Knowledge and perception of breast cancer and its treatment among Malaysian women

Role of religion

Noraida Mohamed Shah, Billy Lim Tzyy Nan, Nies Yong Hui, Farida Hanim Islahudin, Ernieda Md Hatah

Research output: Contribution to journalArticle

Abstract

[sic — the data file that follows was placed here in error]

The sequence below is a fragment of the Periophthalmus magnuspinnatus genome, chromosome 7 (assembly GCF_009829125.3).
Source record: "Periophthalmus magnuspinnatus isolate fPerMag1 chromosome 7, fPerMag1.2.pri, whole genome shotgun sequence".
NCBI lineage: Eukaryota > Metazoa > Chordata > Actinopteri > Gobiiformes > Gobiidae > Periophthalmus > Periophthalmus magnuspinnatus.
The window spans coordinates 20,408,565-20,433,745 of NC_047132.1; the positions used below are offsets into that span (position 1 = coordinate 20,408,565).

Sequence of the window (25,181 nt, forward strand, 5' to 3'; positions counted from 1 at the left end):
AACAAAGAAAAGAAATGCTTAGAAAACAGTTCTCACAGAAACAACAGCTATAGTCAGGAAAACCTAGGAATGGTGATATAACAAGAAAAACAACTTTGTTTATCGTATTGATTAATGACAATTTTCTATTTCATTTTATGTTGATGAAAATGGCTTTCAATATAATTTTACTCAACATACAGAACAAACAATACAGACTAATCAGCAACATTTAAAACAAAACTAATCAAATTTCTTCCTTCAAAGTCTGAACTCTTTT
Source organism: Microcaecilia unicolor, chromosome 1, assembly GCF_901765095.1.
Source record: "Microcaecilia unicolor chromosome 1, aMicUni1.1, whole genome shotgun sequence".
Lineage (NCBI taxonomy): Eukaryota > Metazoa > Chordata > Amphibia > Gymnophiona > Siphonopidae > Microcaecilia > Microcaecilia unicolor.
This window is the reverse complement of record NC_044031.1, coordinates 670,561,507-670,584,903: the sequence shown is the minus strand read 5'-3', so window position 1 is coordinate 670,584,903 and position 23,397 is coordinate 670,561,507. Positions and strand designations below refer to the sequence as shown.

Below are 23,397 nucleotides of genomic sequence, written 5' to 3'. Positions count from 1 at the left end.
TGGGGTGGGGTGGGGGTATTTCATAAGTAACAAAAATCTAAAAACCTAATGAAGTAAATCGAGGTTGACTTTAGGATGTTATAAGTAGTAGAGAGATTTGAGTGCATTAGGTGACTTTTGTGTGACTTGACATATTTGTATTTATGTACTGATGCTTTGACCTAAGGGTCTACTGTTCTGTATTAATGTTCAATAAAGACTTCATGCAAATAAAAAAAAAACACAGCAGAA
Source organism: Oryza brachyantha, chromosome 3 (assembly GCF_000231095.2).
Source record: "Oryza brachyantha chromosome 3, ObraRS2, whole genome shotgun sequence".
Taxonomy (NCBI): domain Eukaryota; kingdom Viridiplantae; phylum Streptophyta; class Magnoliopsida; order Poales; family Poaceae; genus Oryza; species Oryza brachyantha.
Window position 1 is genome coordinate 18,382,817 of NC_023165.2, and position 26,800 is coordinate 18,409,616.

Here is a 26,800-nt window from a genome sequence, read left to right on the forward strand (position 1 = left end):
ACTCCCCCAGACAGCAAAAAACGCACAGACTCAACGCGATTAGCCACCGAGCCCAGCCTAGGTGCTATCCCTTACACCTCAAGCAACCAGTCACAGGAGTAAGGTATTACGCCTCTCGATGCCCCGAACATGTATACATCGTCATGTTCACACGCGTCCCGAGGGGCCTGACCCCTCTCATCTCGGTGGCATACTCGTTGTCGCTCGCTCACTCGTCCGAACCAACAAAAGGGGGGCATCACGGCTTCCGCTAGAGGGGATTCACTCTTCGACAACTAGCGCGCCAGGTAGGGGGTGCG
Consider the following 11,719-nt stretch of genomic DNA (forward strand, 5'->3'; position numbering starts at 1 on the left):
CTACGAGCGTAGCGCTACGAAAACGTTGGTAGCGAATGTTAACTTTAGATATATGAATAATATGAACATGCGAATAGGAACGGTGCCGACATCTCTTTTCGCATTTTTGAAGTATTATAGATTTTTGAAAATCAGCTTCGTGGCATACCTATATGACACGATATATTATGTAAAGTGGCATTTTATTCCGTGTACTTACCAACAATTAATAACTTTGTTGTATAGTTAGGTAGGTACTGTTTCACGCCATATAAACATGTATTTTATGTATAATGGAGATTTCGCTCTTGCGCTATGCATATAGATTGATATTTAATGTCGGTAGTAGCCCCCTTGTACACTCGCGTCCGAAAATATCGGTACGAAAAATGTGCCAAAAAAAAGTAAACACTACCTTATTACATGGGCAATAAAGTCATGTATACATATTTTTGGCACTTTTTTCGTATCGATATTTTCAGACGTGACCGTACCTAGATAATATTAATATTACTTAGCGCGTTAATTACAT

Purpose: To investigate the association between religiosity, perceptions, and knowledge of breast cancer and its treatment among women in Malaysia. Methods: Knowledge and perceptions of breast cancer and its treatment were determined via a questionnaire adapted from previous studies. The Duke Religion Index was used to measure participants’ religiosity. The questionnaires were distributed among women in public areas in Kuala Lumpur. Results: A total of 384 women participated in this study. Non-organisational religious activity (NORA; r = -0.113, p < 0.05) and intrinsic religiosity (IR; r = -0.183, p < 0.01) were significantly negatively correlated with knowledge of breast cancer. NORA (r = 0.115, p < 0.05) and IR (r = 0.229, p < 0.01) were positively, significantly correlated with the perception that patients who underwent treatment for breast cancer can enjoy good quality of life. There was also a significant positive correlation between NORA (r = 0.175, p < 0.05) and IR (r = 0.249, p < 0.01) on the statement that spiritual support improves treatment for breast cancer. IR was the only subscale positively, significantly associated with the perception of choosing breast-conserving surgery as a primary treatment choice (r = -0.111, p < 0.05) and dietary therapies (r = 0.126, p < 0.05) or acupuncture (r = 0.120, p < 0.05) as alternative treatments for breast cancer. Conclusion: Religiosity should be considered in improving women’s knowledge and perceptions of breast cancer and its treatment.